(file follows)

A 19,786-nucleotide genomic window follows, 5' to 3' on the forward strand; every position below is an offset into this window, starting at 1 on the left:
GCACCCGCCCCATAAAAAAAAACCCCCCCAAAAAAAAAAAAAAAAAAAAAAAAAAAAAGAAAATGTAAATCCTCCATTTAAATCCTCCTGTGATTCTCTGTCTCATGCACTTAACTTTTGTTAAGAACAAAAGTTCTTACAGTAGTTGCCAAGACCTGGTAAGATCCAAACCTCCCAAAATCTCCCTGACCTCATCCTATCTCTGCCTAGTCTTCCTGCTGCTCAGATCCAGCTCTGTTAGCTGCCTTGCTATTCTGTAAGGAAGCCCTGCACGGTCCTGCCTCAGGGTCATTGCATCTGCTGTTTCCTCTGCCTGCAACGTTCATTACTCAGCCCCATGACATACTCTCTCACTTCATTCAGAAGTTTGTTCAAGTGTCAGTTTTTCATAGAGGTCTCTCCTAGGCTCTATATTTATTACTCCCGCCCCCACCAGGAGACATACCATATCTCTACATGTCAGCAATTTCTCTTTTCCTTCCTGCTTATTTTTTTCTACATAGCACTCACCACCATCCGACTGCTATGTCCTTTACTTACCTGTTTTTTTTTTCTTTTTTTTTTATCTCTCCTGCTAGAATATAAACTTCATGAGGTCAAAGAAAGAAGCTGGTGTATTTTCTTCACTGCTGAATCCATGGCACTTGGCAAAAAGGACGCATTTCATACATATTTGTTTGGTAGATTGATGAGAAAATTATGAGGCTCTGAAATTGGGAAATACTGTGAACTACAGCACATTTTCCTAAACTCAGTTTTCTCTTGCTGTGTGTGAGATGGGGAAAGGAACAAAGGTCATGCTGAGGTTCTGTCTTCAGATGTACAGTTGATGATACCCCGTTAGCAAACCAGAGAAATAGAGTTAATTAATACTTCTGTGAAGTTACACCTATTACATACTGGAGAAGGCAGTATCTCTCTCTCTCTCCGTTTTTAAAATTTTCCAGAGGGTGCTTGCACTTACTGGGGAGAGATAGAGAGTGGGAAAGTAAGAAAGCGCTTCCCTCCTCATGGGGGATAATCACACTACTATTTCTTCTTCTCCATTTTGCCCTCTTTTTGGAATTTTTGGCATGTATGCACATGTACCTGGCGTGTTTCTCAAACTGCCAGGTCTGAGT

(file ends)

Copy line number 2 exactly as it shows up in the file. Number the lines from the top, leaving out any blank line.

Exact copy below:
GCACCCGCCCCATAAAAAAAAACCCCCCCAAAAAAAAAAAAAAAAAAAAAAAAAAAAAGAAAATGTAAATCCTCCATTTAAATCCTCCTGTGATTCTCTGTCTCATGCACTTAACTTTTGTTAAGAACAAAAGTTCTTACAGTAGTTGCCAAGACCTGGTAAGATCCAAACCTCCCAAAATCTCCCTGACCTCATCCTATCTCTGCCTAGTCTTCCTGCTGCTCAGATCCAGCTCTGTTAGCTGCCTTGCTATTCTGTAAGGAAGCCCTGCACGGTCCTGCCTCAGGGTCATTGCATCTGCTGTTTCCTCTGCCTGCAACGTTCATTACTCAGCCCCATGACATACTCTCTCACTTCATTCAGAAGTTTGTTCAAGTGTCAGTTTTTCATAGAGGTCTCTCCTAGGCTCTATATTTATTACTCCCGCCCCCACCAGGAGACATACCATATCTCTACATGTCAGCAATTTCTCTTTTCCTTCCTGCTTATTTTTTTCTACATAGCACTCACCACCATCCGACTGCTATGTCCTTTACTTACCTGTTTTTTTTTTCTTTTTTTTTTATCTCTCCTGCTAGAATATAAACTTCATGAGGTCAAAGAAAGAAGCTGGTGTATTTTCTTCACTGCTGAATCCATGGCACTTGGCAAAAAGGACGCATTTCATACATATTTGTTTGGTAGATTGATGAGAAAATTATGAGGCTCTGAAATTGGGAAATACTGTGAACTACAGCACATTTTCCTAAACTCAGTTTTCTCTTGCTGTGTGTGAGATGGGGAAAGGAACAAAGGTCATGCTGAGGTTCTGTCTTCAGATGTACAGTTGATGATACCCCGTTAGCAAACCAGAGAAATAGAGTTAATTAATACTTCTGTGAAGTTACACCTATTACATACTGGAGAAGGCAGTATCTCTCTCTCTCTCCGTTTTTAAAATTTTCCAGAGGGTGCTTGCACTTACTGGGGAGAGATAGAGAGTGGGAAAGTAAGAAAGCGCTTCCCTCCTCATGGGGGATAATCACACTACTATTTCTTCTTCTCCATTTTGCCCTCTTTTTGGAATTTTTGGCATGTATGCACATGTACCTGGCGTGTTTCTCAAACTGCCAGGTCTGAGT